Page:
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USAID Urges More Relief For Flood-Hit Pakistan

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USAID Urges More Relief For Flood-Hit Pakistan


USAID Urges More Relief For Flood-Hit Pakistan

USAID Urges More Relief For Flood-Hit Pakistan

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NPR's Michele Norris talks to Rajiv Shah, administrator of the U.S. Agency for International Development, about American aid for the victims of the floods in Pakistan. Shah says aid has been delayed in part by the difficulty of getting around the flood-ravaged areas. He also says the magnitude of the flood damage has become clear only gradually, as the crest of the Indus River has moved downstream and more and more people have been affected.


To talk about the U.S. government response to the crisis in Pakistan, we're joined by Rajiv Shah. He's the head of the Agency for International Development. He joins us here in our studio. Welcome to the program.

Dr. RAJIV SHAH (Administrator, Agency for International Development): Thank you.

NORRIS: There's great worry that the international community has not really stepped up and stepped out in force to provide aid. Why has relief been so slow in coming?

Dr. SHAH: Well, let me first describe what the United States is doing because the president and the secretary of state have asked us to mount an aggressive response and to do everything we can as quickly as possible to meet urgent human needs. We have non-government organizations, NGOs, that are partners. And we've activated those NGOs and those partners to reach hundreds of thousands of people. We've spent approximately $76 million so far.

We have met the food needs for about 740,000 people through the World Food Program. We're meeting shelter needs for about 120,000 people by providing plastic sheeting and tenting materials and we're working aggressively to protect people from the risk of water-borne illness, which in a flood is a tremendous risk.

But, you know, the scale of this disaster is tremendous and it will take weeks to mount an effective both civilian and military, shared response that is up to the task.

NORRIS: So the money has been spent? You're actually...

Dr. SHAH: Absolutely. The money is moving. This number changes every day.

NORRIS: Acquiring (unintelligible) and then moving them (unintelligible).

Dr. SHAH: We check on it every day and it changes every day. But the - you know, the issue and I think the thing we should all think about is the whole point of the flood is that it has made passage and transport incredibly difficult. And so reaching those people who are most vulnerable, most at risk is very, very challenging. That's why we're working in partnership with the military. They already have 11 helicopters out there evacuating people.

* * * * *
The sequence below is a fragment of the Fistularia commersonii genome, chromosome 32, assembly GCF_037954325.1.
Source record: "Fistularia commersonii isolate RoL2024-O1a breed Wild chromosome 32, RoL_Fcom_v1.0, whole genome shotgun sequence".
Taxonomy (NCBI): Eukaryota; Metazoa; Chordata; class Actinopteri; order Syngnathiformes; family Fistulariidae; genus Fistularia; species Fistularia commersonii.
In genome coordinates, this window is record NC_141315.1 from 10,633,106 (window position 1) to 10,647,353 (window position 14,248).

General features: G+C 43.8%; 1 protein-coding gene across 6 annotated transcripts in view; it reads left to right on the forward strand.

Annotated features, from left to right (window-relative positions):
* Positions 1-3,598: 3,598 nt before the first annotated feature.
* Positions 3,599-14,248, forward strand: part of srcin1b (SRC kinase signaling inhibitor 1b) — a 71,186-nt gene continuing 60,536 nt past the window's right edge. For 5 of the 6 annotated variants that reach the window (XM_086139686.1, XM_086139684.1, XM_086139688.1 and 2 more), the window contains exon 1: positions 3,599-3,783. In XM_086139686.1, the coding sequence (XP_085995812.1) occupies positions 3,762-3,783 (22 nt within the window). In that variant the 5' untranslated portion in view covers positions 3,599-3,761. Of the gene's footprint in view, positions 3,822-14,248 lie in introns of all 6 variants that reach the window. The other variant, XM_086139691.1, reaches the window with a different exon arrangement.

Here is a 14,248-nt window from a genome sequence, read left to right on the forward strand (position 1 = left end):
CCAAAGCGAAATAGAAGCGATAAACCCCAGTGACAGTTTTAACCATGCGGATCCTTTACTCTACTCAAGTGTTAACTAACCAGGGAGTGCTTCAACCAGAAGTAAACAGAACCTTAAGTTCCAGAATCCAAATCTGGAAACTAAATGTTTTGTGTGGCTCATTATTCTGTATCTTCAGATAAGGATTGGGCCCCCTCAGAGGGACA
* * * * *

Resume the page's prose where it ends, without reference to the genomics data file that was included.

Just yesterday they evacuated 460 people. So the rate of our evacuations is going up. And getting these commodities to people to meet basic needs is also the priority and we're working with the military to do that.

NORRIS: But I just want to follow up on this notion that the international community has been slow in providing enough aid. The Secretary General Ban Ki-moon made a desperate appeal to the international community to provide more money, more resources to really place a greater focus on Pakistan. Deputy Prime Minister in Britain, Nick Clegg, said that the response from some of the members of the international community has been lamentable. What is he talking about? What has not happened and why has the international community been apparently so slow?

Dr. SHAH: Well, I think that's a great question and I would add to that, President Sarkozy I think also has highlighted that more needs to be done.

You know, I contrast this with the Haitian earthquake, which happened in a split second. And within minutes, you had the amount of devastation that was there and that was visible was just tremendous. In contract, flood, even one that reaches and disrupts the lives and livelihoods of 17 million people, accumulates more slowly over time. And I think it didn't have that immediate shock value.

But the United States has been there and has therefore been able to be responsive as a first responder. This will require a long-term coordinated international partnership and so that is why the secretary of state and I are both going to be at the U.N. meeting later this week to ask our partners to engage in a deeper and more fundamental way.

And it's why we've all tried to make comments to indicate that now is the time to do more.

NORRIS: Whats your long-term worry right now? I mean, how great is the risk that instability in that country could create a security problem, particularly because weve seen that insurgents and terrorist organizations have often used periods of instability to make inroads in a civilian population.

Dr. SHAH: Well, I think that heightens the need to be very aggressive in our response and it lends credibility to the idea that we should be doing everything we possibly can.

NORRIS: Rajiv Shah, thank you very much.

Dr. SHAH: Thank you.

NORRIS: Rajiv Shah is the head of the Agency for International Development.

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